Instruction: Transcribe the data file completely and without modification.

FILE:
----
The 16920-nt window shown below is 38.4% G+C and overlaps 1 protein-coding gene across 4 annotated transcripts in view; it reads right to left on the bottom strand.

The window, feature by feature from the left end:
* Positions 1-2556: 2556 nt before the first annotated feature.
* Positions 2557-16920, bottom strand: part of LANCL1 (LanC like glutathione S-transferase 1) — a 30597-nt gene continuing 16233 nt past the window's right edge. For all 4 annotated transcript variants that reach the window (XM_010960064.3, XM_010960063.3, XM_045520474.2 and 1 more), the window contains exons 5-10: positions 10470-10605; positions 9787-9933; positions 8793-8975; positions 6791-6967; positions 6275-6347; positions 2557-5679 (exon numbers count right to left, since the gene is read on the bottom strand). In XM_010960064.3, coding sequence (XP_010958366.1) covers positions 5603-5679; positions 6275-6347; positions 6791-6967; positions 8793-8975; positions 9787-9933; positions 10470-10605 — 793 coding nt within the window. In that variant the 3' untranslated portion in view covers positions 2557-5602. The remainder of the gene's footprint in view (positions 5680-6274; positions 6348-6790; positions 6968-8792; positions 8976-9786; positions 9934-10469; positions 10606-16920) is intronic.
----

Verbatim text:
The 16920-nt window shown below is 38.4% G+C and overlaps 1 protein-coding gene across 4 annotated transcripts in view; it reads right to left on the bottom strand.

The window, feature by feature from the left end:
* Positions 1-2556: 2556 nt before the first annotated feature.
* Positions 2557-16920, bottom strand: part of LANCL1 (LanC like glutathione S-transferase 1) — a 30597-nt gene continuing 16233 nt past the window's right edge. For all 4 annotated transcript variants that reach the window (XM_010960064.3, XM_010960063.3, XM_045520474.2 and 1 more), the window contains exons 5-10: positions 10470-10605; positions 9787-9933; positions 8793-8975; positions 6791-6967; positions 6275-6347; positions 2557-5679 (exon numbers count right to left, since the gene is read on the bottom strand). In XM_010960064.3, coding sequence (XP_010958366.1) covers positions 5603-5679; positions 6275-6347; positions 6791-6967; positions 8793-8975; positions 9787-9933; positions 10470-10605 — 793 coding nt within the window. In that variant the 3' untranslated portion in view covers positions 2557-5602. The remainder of the gene's footprint in view (positions 5680-6274; positions 6348-6790; positions 6968-8792; positions 8976-9786; positions 9934-10469; positions 10606-16920) is intronic.